When the Palestinian question is brought up, his words are incisive and sharp, as he explains his feelings about the leadership, the P.L.O., the Oslo peace accords, the reasons he knew it would not succeed, as well as his visits to the Middle East and the land he was born in: Palestine-Israel. He says, although he was raised apolitically, his ties with the Middle East were re-established in the 70s after marrying his wife, Miriam.
Going back and forth between his childhood in the Middle East – Palestine, Cairo, and Beirut – and his life in America, he takes us through his very specific path: Growing from a young boy with perfect pitch and a perfect memory who loved music and books, into one of the most prominent intellectuals of our time, a free thinker, whose English was amazing and whose books are controversial. Talking about music, he mentions that his friendship with Daniel Barenboim opened his life to new landscapes, unfolding fields that sustained him.
Edward Said shares a story about his father asking his teachers at his graduation, "So, how did Edward do?” He was first or second in class and the teachers answered, "Well, he did fine." "Yes," said his father, "But did he do his best?" "Not quite." "So he could have done better." He grew up feeling that there was always something he could have done but did not do, and talks about "filiation," what you get, and “affiliation," the connections you make when the other does not function. Said mentions Vico, Conrad, Rossini, and their influence, the fact that he had no regrets leaving Cairo because living in America allowed him to have the best of the two worlds.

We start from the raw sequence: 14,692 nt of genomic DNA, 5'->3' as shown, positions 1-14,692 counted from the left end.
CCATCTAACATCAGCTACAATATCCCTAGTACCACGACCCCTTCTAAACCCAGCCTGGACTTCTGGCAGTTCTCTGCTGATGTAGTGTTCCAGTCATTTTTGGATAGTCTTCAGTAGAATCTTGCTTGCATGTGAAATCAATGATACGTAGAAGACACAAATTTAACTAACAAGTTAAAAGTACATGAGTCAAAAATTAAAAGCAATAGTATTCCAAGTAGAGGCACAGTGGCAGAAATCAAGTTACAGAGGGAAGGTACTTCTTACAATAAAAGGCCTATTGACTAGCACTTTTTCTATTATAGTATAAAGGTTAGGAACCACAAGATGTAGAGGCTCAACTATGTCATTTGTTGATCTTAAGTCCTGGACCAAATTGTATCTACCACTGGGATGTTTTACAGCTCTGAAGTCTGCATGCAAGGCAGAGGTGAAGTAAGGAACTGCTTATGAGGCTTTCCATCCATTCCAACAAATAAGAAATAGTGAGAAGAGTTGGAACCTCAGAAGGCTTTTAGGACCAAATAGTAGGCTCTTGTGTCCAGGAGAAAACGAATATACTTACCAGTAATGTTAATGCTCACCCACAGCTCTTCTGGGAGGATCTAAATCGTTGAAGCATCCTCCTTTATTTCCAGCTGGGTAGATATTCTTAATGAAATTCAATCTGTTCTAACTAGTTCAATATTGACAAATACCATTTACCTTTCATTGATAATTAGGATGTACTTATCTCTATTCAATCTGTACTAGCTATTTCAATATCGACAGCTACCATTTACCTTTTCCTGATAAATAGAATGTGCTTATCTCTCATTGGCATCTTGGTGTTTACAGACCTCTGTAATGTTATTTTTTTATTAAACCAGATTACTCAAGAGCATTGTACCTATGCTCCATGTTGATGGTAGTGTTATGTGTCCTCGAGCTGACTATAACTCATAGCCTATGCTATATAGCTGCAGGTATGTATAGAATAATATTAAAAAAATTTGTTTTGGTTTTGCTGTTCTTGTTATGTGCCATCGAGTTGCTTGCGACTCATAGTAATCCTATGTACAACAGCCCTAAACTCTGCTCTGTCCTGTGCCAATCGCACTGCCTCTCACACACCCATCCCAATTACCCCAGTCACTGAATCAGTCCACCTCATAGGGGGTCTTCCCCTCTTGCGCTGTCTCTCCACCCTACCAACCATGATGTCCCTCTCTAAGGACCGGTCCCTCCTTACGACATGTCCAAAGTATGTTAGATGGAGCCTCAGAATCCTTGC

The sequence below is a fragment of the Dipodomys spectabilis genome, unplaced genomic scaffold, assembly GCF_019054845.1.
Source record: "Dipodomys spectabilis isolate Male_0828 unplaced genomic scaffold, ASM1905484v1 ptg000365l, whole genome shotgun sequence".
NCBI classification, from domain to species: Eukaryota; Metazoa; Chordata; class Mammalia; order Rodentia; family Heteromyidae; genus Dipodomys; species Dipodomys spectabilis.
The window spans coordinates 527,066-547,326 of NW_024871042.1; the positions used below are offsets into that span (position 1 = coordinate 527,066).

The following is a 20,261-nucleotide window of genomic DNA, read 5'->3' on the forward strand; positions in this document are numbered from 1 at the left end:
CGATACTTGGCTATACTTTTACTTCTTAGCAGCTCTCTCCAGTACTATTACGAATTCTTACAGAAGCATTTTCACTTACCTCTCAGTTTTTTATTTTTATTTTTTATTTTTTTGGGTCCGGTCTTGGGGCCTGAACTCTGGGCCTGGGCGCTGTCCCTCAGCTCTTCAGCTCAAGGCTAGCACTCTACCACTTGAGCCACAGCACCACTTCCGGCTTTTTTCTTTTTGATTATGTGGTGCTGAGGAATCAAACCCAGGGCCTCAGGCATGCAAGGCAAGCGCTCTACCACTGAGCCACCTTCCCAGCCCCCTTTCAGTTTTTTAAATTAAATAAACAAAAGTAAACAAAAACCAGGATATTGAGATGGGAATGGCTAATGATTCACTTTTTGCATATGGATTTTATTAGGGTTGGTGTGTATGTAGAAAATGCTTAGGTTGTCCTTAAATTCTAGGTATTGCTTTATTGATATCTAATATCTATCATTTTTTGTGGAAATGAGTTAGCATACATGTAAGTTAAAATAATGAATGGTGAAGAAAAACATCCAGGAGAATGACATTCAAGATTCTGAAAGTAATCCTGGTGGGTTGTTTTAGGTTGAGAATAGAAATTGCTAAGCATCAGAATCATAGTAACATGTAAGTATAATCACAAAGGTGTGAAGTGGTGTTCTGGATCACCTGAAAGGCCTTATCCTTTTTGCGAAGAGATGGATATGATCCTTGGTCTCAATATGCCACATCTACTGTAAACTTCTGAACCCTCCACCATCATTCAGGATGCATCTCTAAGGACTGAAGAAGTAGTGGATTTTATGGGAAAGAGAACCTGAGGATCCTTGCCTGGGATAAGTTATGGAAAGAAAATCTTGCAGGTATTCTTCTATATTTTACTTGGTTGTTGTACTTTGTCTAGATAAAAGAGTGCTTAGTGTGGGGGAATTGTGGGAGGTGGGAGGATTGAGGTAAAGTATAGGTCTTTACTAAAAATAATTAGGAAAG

To the question, "Why do you teach? What is the point?" Edward Said answers: "When students finish high school, they are a finished product that are taught not to question the state. In teaching literature – classics – as well as high classes, art and music, I try to put my students in contact with these subjects and I try to trouble their minds instead of allowing it to settle." He enjoyed teaching and did not find it futile. Writing, he said, is important. The possibilities the internet offers today are precious, especially for the Arab world.
At the time of the interview, he was working on "The Last Period," and told Charles Glass about two alternatives: when one grows old, one settles his quarrels, reaching a semi-holy state. Another alternative is that the last period brings a greater intransigence, a greater complexity. The second one was more to his interest. One does not shut down at the end, but tries to open avenues for younger people, friends, others.
For those acquainted with Said's work and life, "The Last Interview" is a wonderful moment spent with a great mind. Those who discover the man who always felt "Out of Place," the scholar who wrote more than 20 books, will be amazed by the thought, the courage, the energy. This documentary will enable everyone to understand his struggle against illness and the courageous positions one of the greatest thinkers of our time took throughout his entire life.
This review appeared in Al Jadid Magazine, Vol. 10, No. 48 (Summer 2004)
Copyright (c) 2004 by Al Jadid